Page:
World-renowned wolf expert and researcher Dr. L. David Mech talks with award-winning author Steve Grooms about the latest developments in wolf research, including studies coming out of Yellowstone National Park.
by Shannon Barber-Meyer
What’s going on with the Malberg pack? In the span of two weeks two active radio collars have gone into mortality mode. Could the sibling wolves still be alive?
Should Emotions, Values or Facts Drive Wolf Management?
by Nancy jo Tubbs
When competing interpretations, values, emotions and facts are on the table, finding a scientific or technically correct solution to an issue is nearly impossible. That’s because science can’t select the most “appropriate” set of feelings or values. What can we do then when faced with contentious issues of wolf management?
From the Executive Director
by Rob Schultz
A few months ago I travelled to Thompson, Manitoba. Surrounded by boreal forest, this northern mining community is known for its harsh winters with temperatures falling so low that automobile and aircraft engine manufacturers test their products there in some of the world’s most extreme weather conditions. It’s the most northern Canadian city connected by road in the region, where civilization ends and an untamed wilderness begins.
Tracking the Pack
Has it Been a Year Already?
by Lori Schmidt, wolf curator, International Wolf Center
We are nearing the one-year mark of our 2012 pup year with Boltz and Luna. As I’ve written before, every pup year is different, and the 2012 pups brought many challenges. The first challenge was the early whelping period. With Boltz born March 17 and Luna born March 25, our growth charts from all of our previous litters needed to be modified to offer realistic comparisons. While the 2012 pups initially didn’t grow as fast, by 8 months of age, Boltz was nearing 90 pounds (41 kilograms) and Luna had reached 70 pounds (32 kilograms), well on their way to becoming formidable adults.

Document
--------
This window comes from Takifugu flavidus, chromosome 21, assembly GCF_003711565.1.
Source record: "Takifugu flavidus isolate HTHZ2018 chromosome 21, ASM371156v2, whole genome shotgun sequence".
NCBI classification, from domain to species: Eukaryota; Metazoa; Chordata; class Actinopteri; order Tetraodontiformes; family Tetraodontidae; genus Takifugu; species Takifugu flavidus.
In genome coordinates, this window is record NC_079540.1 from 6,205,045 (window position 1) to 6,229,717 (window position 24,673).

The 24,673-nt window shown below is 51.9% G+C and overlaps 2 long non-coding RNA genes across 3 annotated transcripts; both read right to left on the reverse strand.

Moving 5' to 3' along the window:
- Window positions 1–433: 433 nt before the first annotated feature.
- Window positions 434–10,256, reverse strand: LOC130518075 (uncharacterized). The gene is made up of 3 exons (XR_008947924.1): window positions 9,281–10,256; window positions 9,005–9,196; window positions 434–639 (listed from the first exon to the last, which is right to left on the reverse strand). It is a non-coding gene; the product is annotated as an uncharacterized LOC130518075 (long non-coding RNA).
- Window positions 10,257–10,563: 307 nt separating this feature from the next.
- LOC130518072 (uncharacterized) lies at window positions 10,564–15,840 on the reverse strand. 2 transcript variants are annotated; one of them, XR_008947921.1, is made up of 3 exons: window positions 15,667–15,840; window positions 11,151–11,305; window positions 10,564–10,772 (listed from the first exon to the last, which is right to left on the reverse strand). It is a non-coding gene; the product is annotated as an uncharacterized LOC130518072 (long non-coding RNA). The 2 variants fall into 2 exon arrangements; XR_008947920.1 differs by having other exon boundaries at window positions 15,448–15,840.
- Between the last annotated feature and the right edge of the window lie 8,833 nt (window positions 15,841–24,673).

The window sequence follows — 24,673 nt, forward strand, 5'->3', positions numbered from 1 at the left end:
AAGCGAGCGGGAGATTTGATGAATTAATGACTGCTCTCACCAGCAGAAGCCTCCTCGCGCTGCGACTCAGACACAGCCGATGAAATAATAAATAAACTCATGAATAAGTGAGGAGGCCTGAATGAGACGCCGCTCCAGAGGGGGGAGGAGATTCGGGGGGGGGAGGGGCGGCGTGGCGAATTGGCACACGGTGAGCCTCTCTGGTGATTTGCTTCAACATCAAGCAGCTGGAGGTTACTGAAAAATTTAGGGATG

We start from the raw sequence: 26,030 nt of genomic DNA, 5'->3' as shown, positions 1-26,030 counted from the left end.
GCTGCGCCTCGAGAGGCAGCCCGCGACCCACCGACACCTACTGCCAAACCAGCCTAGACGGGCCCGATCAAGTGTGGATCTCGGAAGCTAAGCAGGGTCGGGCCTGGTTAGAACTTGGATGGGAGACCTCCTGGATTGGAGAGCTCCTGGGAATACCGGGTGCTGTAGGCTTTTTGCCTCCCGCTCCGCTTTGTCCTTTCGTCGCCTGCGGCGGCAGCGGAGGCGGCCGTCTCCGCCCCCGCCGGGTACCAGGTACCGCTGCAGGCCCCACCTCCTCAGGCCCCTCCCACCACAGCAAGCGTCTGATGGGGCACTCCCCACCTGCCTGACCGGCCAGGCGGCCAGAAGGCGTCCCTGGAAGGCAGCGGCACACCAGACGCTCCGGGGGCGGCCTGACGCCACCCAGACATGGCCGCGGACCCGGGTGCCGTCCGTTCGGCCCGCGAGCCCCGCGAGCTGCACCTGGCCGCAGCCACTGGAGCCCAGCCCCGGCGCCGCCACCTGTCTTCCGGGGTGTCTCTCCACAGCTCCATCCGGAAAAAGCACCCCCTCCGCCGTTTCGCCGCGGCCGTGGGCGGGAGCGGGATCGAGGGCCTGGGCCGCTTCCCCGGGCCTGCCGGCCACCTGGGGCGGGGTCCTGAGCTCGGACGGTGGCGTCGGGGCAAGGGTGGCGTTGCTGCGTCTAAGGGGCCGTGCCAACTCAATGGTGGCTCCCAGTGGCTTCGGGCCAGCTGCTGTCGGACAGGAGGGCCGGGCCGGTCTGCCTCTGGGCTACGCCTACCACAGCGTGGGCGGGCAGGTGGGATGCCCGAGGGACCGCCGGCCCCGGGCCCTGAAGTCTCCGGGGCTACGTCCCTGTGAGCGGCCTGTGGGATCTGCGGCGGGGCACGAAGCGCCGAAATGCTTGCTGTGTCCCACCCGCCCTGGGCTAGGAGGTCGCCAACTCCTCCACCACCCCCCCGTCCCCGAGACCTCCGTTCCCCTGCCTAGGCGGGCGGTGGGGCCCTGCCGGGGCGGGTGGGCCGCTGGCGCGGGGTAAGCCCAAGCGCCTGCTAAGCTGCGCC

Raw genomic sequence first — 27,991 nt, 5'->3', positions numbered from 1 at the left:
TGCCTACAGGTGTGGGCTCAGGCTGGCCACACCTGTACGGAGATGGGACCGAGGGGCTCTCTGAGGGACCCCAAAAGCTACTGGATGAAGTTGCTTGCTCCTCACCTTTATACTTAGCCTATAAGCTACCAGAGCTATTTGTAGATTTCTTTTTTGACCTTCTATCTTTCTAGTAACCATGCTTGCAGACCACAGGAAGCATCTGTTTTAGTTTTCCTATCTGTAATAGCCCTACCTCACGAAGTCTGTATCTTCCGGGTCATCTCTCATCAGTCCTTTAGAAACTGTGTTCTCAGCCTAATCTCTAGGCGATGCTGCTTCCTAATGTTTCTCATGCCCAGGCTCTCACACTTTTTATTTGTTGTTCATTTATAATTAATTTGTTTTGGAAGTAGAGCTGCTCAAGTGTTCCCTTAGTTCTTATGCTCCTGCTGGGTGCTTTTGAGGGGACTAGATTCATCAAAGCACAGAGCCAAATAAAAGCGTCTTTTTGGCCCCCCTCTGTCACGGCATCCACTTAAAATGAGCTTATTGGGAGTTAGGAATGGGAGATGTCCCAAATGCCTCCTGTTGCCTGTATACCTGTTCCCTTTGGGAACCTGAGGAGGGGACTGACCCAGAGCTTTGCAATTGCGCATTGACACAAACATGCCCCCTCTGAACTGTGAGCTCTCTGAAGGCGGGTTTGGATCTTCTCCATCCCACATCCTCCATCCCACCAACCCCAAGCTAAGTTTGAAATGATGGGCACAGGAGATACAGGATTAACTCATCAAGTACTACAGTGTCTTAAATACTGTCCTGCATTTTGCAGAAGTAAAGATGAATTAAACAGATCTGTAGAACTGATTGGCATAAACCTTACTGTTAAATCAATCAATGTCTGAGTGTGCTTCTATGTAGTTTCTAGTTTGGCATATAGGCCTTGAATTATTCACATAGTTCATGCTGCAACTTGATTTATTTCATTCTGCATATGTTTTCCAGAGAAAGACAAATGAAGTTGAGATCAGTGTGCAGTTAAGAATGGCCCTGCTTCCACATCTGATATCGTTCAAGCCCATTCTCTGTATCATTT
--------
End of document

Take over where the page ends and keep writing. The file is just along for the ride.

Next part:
Wolves of the World
The End of Little Red Riding Hood: Wolves in Germany Today
by Elke Duerr
I grew up in the heart of Little Red Riding Hood country in Germany, and my childhood was laced with stories of little girls eaten by wolves, goats conned by wolves, trains stopped by wolves and poor innocent citizens, mostly of Russian origin, getting attacked by wolves left and right. Back then I did not buy into any of these fearsome fabrications and actively cheered for our wolves whenever I got a chance to stand up for them.
Another Successful Hunt
by Laurie Lyman , Photos by Jeremy SunderRaj
When Dan and I awoke that August morning we had no idea whether female wolf 06 would have another adventure in store for us in Yellowstone National Park. We headed to the park but did not get far. After driving for about 20 minutes, we came to Round Prairie where the story would unfold before our eyes. Round Prairie is a large, grassy meadow bordered by conifers and the road. A bridge crosses Pebble Creek where it flows into the prairie.
Spring, the season full of changes-temperatures rise, trees and plants begin to bud out, animals awaken from their hibernation, and migrating animals return home.
A Look Beyond
Paying the Cost for a Healthy Earth Home?
by Polly Carlson-Voiles
My husband and I are very spoiled by things that money can’t buy. We live at the edge of wilderness and take for granted nights when we can step out into a new snowfall and listen to the howls of wolves ricochet across the lake-a peaceful prayer of listening. Yet even these moments of peace draw us into uncomfortable thoughts and questions. What is the true cost of these moments?